Late one evening, as I sipped from a warm cup sitting in my evening chair,
A scratch, or knocking. Like branches and claws upon my back door.
Long crimson drapes guarded the glass, from all observation,
So I listened to the sound, sceptical of its origins and purpose.
The sounds did not abate, but moved outside in my yard. Circling.
At each window in turn, and louder each time, wild and persistent.
My cup had grown cold, and still I sat and listened.
I imagined what kind of aberrant beast it could be, species of terror.
At the back door, a second time, it stopped and I waited...
Silence hung in the air like a heavy damp cloth, and I waited.
In complete silence I stood, and crossed my sitting room to the door,
The curtain pulled aside ever so slightly, I gazed outside holding my breath.
The landing outside held no great dragon, but a terrifying chimarae.
A creature of the size of a hound, with a crimson coat of shining fur.
Like a hare, with great ears and rear legs, and shining black eyes,
Great horns, like twisted oak branches, grew from its head.
It regarded me indifferently, devouring a portion of my wicker chair,
Torn pieces of it were scattered across the balcony, the remnants.
As I watched, it took notice of me and slowly got onto all fours.
One large foot rapped the patio once, and the glass door shattered.
I leaped back, falling onto my chair and spilling my table and drink,
The creature entered the room in a flash of red to stand in front of me.
Cold intelligence gleamed in his eyes, as he assessed my startled self.
Then he greeted me, using the dead tongue of the Annukai.
He called me a scribe and lauded me for my previous works of fiction,
Appraising my bookshelves, stacks of manuscript and curiosities.
He bid me to take comfort, and to take up the pen and paper of my trade,
To drink my hot tea and sit back in my chair and listen to his tales.
His manner was that of a nobleman of bygone era, filled with wisdom,
So I did as he bid, and wrote for him, of the things the hare said.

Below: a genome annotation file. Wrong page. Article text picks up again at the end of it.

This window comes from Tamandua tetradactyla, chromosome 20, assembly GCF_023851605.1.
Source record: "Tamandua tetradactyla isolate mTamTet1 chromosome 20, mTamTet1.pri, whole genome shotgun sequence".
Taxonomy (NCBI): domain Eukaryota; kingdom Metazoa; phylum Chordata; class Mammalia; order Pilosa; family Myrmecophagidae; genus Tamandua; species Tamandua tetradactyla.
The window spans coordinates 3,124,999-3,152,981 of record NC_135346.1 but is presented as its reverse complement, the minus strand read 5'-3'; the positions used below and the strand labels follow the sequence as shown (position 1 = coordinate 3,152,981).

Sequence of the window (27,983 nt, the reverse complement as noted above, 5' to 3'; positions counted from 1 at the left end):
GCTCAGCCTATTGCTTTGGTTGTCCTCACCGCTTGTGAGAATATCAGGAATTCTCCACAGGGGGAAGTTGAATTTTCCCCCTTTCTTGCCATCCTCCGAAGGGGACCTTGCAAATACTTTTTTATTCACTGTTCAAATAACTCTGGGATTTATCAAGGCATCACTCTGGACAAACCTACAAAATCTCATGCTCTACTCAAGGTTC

He asked to be called Zoloft, and I gave him my name in return,
And he began his story, with the end of a world greater than mine.
He came from Yzederrodex, once the greatest of all cities, home of a god.
The capital of the First, of a scale and grandeur impossible to record.
The One God resided here and it was the centre of the Dominions,
The shining twin of Ra'lygh thought to be immortal and impervious.
But the clock of Armageddon struck noon for the great city,
And a son was to return to the father and bring death and annihilation.
He told of this world, next in turn for that terrible clock, of our end.
He spoke of beauty like the glorious, and hidden, Shield of Oceans,
Origins of terrible fetishes like the Corpus Occulli, the zombie's eye,
Of the shaded paths to Anhkor, and the sunken city of Dagon.
Each of the clock's symbols I wrote into the growing tome, each ending.
Mapped the sacred design of the nexus grid and sites of the ancients,
From Khufu's Tomb to the lost cities, I wrote what the hare told me.
Into the early morning he spoke of myth, artifice and the gods who watch.
And as pages were filled, and the story passed from Aramaic to Greek,
Into Sylvan, Draconic, Atalantean, and those I do not have name for,
I felt my self slip away like pages in a breeze and I start to worry.
Each page wrote itself faster, each tale more intriguing than the last.
Less I could remember, my memory slipping into the void faster,
The Codex forms hundreds of pages, each a slice of the scribe who writes,
Each a maddened mystery, the Rapture, the secrets of the apocalypse.
He tells the scribe of the fall of the Great Veil, when magic returns
The scribe shudders as the hare describes the rupture of society.
The scribe wrote of the Great War, and of the long death of Earth.
He soothed his nerves with words of the rebirth of the Fifth, of survival.
But the scribe was not disturbed, nor agitated, by the hare's tales,
Not a single piece of self was left and the dream began to fade to grey.
The Codex Psychosia was upon the scribe's desk, bathed in the light of Ra.
And the scribe sat unable to think, or to do, or to be, clear as glass.
The tome would travel with fate, or it could be consigned to flame,
It is Pandora's shadow, knows of Lilith's Kiss, and steals life.